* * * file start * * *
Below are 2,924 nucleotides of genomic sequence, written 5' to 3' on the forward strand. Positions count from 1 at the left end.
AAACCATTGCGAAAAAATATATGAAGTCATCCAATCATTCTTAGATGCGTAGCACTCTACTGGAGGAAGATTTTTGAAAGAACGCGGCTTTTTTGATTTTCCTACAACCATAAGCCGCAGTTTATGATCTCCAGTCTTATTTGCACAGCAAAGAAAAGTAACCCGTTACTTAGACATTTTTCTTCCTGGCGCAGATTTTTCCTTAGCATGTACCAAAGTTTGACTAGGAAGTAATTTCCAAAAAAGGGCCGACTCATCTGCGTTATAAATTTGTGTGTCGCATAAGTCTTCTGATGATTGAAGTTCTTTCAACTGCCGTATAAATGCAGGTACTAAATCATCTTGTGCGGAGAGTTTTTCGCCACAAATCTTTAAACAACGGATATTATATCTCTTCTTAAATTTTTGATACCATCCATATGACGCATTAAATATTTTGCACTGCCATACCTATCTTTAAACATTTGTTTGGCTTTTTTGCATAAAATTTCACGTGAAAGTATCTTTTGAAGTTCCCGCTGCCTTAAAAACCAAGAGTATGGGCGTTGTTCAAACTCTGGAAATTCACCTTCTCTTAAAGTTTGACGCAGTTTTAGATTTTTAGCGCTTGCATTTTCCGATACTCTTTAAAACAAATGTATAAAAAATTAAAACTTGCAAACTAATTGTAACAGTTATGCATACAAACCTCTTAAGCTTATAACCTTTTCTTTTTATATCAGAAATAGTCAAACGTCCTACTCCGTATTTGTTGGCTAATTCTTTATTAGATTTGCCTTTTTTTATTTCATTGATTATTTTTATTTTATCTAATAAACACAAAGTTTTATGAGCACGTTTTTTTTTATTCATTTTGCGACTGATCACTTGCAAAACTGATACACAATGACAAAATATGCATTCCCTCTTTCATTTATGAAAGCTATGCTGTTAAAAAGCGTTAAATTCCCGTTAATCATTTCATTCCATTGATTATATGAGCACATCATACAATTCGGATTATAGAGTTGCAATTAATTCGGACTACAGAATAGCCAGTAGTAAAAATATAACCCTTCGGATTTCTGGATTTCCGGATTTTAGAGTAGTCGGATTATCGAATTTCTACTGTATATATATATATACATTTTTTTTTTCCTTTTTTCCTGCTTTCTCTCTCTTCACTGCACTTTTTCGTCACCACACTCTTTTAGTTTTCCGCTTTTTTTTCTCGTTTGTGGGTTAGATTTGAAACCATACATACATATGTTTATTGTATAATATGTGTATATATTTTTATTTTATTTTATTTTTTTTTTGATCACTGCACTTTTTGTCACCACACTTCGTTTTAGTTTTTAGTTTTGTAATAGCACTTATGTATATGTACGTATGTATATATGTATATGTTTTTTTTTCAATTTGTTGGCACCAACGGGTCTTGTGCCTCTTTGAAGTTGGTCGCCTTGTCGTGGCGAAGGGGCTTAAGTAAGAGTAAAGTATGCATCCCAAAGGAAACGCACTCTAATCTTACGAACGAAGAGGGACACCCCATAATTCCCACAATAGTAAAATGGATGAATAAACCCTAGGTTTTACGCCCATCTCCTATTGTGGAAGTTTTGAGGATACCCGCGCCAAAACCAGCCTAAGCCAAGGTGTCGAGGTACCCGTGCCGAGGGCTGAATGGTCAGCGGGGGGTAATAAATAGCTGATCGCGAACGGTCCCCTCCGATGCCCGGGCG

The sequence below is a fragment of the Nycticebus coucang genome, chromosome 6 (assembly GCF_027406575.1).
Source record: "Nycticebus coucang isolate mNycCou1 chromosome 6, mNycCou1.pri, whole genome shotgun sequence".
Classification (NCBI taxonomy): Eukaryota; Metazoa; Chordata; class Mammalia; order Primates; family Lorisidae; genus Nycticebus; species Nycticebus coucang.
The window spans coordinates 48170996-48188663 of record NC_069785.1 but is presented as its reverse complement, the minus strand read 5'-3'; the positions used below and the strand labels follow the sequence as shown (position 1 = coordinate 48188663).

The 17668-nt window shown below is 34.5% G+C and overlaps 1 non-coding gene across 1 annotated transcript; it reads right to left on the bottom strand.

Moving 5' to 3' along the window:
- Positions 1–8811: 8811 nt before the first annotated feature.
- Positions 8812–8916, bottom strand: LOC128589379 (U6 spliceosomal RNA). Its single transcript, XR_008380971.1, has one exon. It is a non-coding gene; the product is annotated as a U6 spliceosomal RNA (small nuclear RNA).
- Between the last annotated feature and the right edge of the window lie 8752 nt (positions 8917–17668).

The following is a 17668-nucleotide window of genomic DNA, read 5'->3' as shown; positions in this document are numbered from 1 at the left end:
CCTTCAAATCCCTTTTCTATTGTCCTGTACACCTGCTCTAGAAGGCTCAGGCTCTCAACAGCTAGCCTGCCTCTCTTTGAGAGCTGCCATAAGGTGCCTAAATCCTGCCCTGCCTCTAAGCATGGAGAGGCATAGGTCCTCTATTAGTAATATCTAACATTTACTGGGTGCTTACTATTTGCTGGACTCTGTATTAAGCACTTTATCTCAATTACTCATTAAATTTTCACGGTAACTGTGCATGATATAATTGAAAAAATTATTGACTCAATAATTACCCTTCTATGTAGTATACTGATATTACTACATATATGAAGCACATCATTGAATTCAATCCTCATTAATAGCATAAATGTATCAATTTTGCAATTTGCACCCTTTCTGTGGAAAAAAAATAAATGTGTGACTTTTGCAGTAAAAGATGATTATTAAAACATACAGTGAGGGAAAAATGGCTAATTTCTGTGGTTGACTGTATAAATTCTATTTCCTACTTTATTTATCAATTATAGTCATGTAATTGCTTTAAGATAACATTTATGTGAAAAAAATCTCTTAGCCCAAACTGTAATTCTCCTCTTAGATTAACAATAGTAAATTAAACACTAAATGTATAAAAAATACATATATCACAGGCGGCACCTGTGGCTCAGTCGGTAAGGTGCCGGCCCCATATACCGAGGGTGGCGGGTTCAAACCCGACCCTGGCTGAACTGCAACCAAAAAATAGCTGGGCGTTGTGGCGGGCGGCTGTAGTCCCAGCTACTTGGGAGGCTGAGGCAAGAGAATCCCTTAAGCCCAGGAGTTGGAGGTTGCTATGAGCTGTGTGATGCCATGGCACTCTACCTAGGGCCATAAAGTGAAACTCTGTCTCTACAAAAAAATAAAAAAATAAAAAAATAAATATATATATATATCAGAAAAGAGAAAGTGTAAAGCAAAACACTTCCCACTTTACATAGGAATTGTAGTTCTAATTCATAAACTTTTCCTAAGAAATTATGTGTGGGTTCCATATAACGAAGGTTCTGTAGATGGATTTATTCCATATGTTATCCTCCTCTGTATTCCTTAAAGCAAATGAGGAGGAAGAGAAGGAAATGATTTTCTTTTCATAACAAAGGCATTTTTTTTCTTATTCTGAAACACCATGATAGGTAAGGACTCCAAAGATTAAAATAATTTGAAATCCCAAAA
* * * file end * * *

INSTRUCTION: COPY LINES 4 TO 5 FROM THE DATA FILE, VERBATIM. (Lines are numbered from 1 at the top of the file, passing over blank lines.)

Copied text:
Source record: "Nycticebus coucang isolate mNycCou1 chromosome 6, mNycCou1.pri, whole genome shotgun sequence".
Classification (NCBI taxonomy): Eukaryota; Metazoa; Chordata; class Mammalia; order Primates; family Lorisidae; genus Nycticebus; species Nycticebus coucang.